No Exit From Iraq?

The tragicomedy of errors currently playing in Iraq took an ominous turn the other day when the ambush of 49 Iraqi National Guards by insurgents was blamed on … the U.S. And, no, the accuser wasn’t Michael Moore, or Noam Chomsky, or any of the other demonized figures in the Bush-neocon gallery of hate: it was “Prime Minister” Iyad Allawi, our very own puppet, who unilaterally decided to cut his own strings (or, at least, appear to be seen doing so). Allawi told the “interim” national council:

“There was an ugly crime in which a large group of National Guards were martyred. We believe this issue was the outcome of major neglect by some parts of the multinational (forces).”

Iraqi government spokesmen are now claiming that Allawi’s remarks were “misinterpreted,” but it is really hard to imagine who else he might be blaming for the ambush: the Poles? The Brits don’t operate in the northern part of the country, or at least haven’t until very recently. So if our own sock puppet is turning on us, what can we expect from the rest of that “liberated” country? Certainly not gratitude.

And why should they be grateful? After all, while most of the Iraqis are glad to see Saddam gone, albeit not as many as we would like to think, at least under the Ba’athists the people didn’t have to worry about getting kidnapped – either by Ali Babas or by American troops scooping up suspected insurgents at random (Abu Ghraib was filled with the latter) – or killed, as long as they stayed out of politics.

Yes, yes, all peoples everywhere “yearn to be free,” as George W. Bush would have it. But if you aren’t free to avoid random violence, if you can’t go to the market or send your kids to school or do any of the things people everywhere in the West take for granted – then how “free” are you? And I have another question: How long before Allawi winds up like Ngo Dinh Diem?

Place your bets now….

There’s going to be an investigation into whether the Iraqi National Guard has been infiltrated, but one wonders why they’re bothering. It’s not like this is the first indication that the Iraqification program might be in trouble. A top commander of the Iraqi National Guard in Diyala province, where the ambush occurred, was arrested last month as a spy for the insurgents. In any case, readers of this column were informed last year that “Iraqification” was doomed from the start precisely because there is no way to vet each and every member of the 100,000-plus National Guard force projected by the administration.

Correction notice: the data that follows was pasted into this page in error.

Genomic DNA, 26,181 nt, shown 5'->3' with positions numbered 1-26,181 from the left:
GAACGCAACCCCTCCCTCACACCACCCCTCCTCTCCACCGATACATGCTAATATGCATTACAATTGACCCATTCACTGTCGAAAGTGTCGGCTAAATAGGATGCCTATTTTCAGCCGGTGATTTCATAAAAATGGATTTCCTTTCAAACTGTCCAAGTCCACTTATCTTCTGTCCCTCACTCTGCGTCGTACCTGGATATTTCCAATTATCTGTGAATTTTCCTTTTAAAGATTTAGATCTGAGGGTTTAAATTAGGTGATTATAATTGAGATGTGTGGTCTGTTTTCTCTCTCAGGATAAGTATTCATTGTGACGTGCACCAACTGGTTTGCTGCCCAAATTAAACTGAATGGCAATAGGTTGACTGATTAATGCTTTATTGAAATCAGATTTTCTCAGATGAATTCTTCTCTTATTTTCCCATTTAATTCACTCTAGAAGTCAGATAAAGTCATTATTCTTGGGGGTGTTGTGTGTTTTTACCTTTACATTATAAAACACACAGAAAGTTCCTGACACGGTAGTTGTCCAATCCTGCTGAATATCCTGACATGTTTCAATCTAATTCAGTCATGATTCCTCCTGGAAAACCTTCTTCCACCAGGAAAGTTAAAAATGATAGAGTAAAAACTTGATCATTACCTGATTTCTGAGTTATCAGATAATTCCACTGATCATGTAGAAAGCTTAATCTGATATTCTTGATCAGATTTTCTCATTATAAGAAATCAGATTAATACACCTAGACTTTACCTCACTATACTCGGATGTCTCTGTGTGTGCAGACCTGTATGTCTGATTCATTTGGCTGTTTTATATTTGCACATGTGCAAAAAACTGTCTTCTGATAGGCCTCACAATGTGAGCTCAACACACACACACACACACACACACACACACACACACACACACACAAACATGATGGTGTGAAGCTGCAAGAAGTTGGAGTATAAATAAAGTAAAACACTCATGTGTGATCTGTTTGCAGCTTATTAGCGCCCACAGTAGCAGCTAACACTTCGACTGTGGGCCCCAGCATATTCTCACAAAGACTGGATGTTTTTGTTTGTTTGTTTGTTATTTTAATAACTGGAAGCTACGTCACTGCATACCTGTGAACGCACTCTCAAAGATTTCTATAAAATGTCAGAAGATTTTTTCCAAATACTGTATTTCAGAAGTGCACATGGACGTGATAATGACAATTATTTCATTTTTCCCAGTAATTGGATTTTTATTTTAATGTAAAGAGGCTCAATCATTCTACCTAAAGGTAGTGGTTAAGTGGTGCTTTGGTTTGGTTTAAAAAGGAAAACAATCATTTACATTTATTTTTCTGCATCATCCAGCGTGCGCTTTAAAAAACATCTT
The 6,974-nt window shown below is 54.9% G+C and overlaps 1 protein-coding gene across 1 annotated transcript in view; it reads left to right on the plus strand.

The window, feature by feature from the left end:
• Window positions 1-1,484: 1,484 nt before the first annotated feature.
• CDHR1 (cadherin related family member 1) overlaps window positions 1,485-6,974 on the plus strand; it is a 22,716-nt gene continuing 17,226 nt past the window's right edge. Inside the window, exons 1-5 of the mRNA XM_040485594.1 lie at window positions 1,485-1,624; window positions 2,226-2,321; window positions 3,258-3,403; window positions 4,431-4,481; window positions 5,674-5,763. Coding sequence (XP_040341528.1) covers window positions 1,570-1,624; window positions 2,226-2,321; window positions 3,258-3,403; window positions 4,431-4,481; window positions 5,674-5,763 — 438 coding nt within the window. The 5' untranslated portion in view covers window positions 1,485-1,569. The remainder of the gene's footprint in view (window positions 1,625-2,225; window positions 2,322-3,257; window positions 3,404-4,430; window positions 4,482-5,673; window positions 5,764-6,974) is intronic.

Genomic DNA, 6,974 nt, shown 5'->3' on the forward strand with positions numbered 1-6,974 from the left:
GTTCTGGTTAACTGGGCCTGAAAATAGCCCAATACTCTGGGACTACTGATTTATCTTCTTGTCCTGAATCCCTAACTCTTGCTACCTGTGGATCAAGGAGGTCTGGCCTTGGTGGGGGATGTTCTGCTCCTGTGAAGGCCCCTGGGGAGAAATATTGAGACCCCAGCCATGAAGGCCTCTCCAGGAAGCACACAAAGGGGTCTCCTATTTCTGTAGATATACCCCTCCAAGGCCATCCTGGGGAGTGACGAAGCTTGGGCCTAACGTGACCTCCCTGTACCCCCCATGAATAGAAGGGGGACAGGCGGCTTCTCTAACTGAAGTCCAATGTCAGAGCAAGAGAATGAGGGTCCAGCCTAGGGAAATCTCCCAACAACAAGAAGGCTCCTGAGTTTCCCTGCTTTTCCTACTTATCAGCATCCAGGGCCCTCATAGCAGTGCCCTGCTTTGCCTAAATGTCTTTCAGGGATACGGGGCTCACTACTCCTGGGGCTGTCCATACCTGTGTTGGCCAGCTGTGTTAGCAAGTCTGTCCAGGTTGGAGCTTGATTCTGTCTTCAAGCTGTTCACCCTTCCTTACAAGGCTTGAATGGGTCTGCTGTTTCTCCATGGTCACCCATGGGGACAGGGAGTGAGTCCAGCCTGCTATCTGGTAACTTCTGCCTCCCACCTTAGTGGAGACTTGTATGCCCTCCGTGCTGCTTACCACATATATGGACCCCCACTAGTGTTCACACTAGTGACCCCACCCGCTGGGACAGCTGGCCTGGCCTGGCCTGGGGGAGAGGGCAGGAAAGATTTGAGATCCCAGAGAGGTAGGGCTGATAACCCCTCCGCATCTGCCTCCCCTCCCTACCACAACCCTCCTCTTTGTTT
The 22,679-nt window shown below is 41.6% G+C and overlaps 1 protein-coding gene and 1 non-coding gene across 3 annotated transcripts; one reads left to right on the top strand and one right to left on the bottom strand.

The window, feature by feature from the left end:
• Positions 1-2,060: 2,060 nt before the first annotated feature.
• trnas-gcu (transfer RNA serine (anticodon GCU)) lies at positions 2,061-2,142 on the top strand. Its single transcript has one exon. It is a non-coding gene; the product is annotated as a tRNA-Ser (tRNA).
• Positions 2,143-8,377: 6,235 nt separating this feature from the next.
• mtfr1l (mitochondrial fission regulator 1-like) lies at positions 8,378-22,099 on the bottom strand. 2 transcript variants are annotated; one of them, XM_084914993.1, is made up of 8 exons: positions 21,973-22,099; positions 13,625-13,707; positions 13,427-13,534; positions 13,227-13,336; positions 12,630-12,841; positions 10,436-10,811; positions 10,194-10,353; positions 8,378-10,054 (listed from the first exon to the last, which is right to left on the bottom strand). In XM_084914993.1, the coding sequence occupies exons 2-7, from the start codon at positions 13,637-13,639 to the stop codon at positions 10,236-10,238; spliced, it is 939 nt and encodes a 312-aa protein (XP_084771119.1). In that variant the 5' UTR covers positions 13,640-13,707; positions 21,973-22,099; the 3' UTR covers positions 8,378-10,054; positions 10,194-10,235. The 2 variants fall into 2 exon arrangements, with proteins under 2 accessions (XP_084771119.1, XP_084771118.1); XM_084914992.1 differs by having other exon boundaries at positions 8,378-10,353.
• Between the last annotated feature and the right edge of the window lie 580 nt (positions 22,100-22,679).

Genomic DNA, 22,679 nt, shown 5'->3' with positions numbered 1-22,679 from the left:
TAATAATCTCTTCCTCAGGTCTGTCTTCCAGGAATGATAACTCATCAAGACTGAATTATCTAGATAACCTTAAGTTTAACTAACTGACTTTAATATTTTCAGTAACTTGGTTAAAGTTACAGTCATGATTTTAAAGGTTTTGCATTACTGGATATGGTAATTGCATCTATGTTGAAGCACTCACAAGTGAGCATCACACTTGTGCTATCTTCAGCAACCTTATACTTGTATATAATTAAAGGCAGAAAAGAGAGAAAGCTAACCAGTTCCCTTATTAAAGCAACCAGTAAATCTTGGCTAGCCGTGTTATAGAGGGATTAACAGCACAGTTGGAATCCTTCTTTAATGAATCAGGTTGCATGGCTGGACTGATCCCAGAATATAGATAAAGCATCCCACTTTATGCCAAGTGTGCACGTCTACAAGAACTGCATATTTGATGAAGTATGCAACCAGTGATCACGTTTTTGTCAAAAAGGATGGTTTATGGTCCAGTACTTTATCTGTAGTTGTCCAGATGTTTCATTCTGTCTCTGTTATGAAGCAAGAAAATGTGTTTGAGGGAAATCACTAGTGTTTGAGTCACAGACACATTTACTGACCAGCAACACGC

As I wrote in November of last year:

“The idea that foreign troops were going to fill in for the Americans was always an illusion. Now the Bushies are pursuing an even more elusive pipe dream: ‘Iraqification.’ But this is merely a euphemism for withdrawal, albeit at a much slower pace than would prefer.”

In that column, I also wondered what “victory” might look like, and, these days I’m not the only one. A recent profile of Paul Wolfowitz in The New Yorker, relates how, in a visit to the headquarters of the 1st Infantry Division in Wurzberg, Germany, Rumsfeld’s powerful deputy was asked:

How will this war be won? What will victory look like?

“Wolfowitz responded that in January Iraq will hold elections. The resulting transitional government will write a permanent constitution. That government will run Iraq for a year, until elections at the end of 2005 produce a permanent, fully independent government. By then, he said, American forces will have trained several Iraqi Army divisions and, equally important, fifty or more battalions of the Iraqi National Guard, the domestic stability force. Reaching down to the table and knocking wood, Wolfowitz mentioned recent progress in regard to the National Guard, noting the Iraqis’ participation in the wresting of Samarra from the insurgents’ control.”